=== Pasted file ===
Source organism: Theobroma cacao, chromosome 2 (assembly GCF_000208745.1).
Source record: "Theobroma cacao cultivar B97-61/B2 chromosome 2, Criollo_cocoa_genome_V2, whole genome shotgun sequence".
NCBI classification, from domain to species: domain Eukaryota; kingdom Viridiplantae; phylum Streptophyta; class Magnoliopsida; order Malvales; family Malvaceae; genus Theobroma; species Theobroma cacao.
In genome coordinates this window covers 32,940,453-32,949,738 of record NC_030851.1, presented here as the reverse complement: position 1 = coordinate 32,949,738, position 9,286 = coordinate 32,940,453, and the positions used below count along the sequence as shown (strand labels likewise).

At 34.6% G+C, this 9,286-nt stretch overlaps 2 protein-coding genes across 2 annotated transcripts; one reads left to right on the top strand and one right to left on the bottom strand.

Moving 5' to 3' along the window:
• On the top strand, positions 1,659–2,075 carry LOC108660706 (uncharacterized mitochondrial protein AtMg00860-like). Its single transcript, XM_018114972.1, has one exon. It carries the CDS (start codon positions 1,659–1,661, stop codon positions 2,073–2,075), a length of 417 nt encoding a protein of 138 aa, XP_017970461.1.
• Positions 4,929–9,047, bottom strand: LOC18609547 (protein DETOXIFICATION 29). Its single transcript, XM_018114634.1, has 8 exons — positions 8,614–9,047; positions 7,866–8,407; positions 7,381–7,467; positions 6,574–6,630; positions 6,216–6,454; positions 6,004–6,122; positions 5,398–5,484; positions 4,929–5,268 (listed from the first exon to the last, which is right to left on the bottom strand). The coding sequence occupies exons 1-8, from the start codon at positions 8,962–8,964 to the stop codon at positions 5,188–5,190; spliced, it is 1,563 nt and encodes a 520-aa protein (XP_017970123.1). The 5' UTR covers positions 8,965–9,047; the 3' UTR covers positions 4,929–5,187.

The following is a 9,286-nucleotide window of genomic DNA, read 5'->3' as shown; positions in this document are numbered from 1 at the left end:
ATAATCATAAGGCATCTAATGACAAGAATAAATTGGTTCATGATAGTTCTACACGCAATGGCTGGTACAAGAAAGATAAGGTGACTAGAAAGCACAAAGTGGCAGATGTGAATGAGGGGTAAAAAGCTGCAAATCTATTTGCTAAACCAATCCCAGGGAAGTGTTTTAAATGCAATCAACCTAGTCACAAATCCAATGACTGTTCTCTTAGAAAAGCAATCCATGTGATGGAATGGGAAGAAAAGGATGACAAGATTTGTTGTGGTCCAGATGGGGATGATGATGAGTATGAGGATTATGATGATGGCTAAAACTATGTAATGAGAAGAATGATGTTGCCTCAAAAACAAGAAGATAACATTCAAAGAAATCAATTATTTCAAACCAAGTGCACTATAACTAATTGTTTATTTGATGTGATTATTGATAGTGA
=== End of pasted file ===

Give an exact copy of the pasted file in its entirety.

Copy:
Source organism: Theobroma cacao, chromosome 2 (assembly GCF_000208745.1).
Source record: "Theobroma cacao cultivar B97-61/B2 chromosome 2, Criollo_cocoa_genome_V2, whole genome shotgun sequence".
NCBI classification, from domain to species: domain Eukaryota; kingdom Viridiplantae; phylum Streptophyta; class Magnoliopsida; order Malvales; family Malvaceae; genus Theobroma; species Theobroma cacao.
In genome coordinates this window covers 32,940,453-32,949,738 of record NC_030851.1, presented here as the reverse complement: position 1 = coordinate 32,949,738, position 9,286 = coordinate 32,940,453, and the positions used below count along the sequence as shown (strand labels likewise).

At 34.6% G+C, this 9,286-nt stretch overlaps 2 protein-coding genes across 2 annotated transcripts; one reads left to right on the top strand and one right to left on the bottom strand.

Moving 5' to 3' along the window:
• On the top strand, positions 1,659–2,075 carry LOC108660706 (uncharacterized mitochondrial protein AtMg00860-like). Its single transcript, XM_018114972.1, has one exon. It carries the CDS (start codon positions 1,659–1,661, stop codon positions 2,073–2,075), a length of 417 nt encoding a protein of 138 aa, XP_017970461.1.
• Positions 4,929–9,047, bottom strand: LOC18609547 (protein DETOXIFICATION 29). Its single transcript, XM_018114634.1, has 8 exons — positions 8,614–9,047; positions 7,866–8,407; positions 7,381–7,467; positions 6,574–6,630; positions 6,216–6,454; positions 6,004–6,122; positions 5,398–5,484; positions 4,929–5,268 (listed from the first exon to the last, which is right to left on the bottom strand). The coding sequence occupies exons 1-8, from the start codon at positions 8,962–8,964 to the stop codon at positions 5,188–5,190; spliced, it is 1,563 nt and encodes a 520-aa protein (XP_017970123.1). The 5' UTR covers positions 8,965–9,047; the 3' UTR covers positions 4,929–5,187.

The following is a 9,286-nucleotide window of genomic DNA, read 5'->3' as shown; positions in this document are numbered from 1 at the left end:
ATAATCATAAGGCATCTAATGACAAGAATAAATTGGTTCATGATAGTTCTACACGCAATGGCTGGTACAAGAAAGATAAGGTGACTAGAAAGCACAAAGTGGCAGATGTGAATGAGGGGTAAAAAGCTGCAAATCTATTTGCTAAACCAATCCCAGGGAAGTGTTTTAAATGCAATCAACCTAGTCACAAATCCAATGACTGTTCTCTTAGAAAAGCAATCCATGTGATGGAATGGGAAGAAAAGGATGACAAGATTTGTTGTGGTCCAGATGGGGATGATGATGAGTATGAGGATTATGATGATGGCTAAAACTATGTAATGAGAAGAATGATGTTGCCTCAAAAACAAGAAGATAACATTCAAAGAAATCAATTATTTCAAACCAAGTGCACTATAACTAATTGTTTATTTGATGTGATTATTGATAGTGA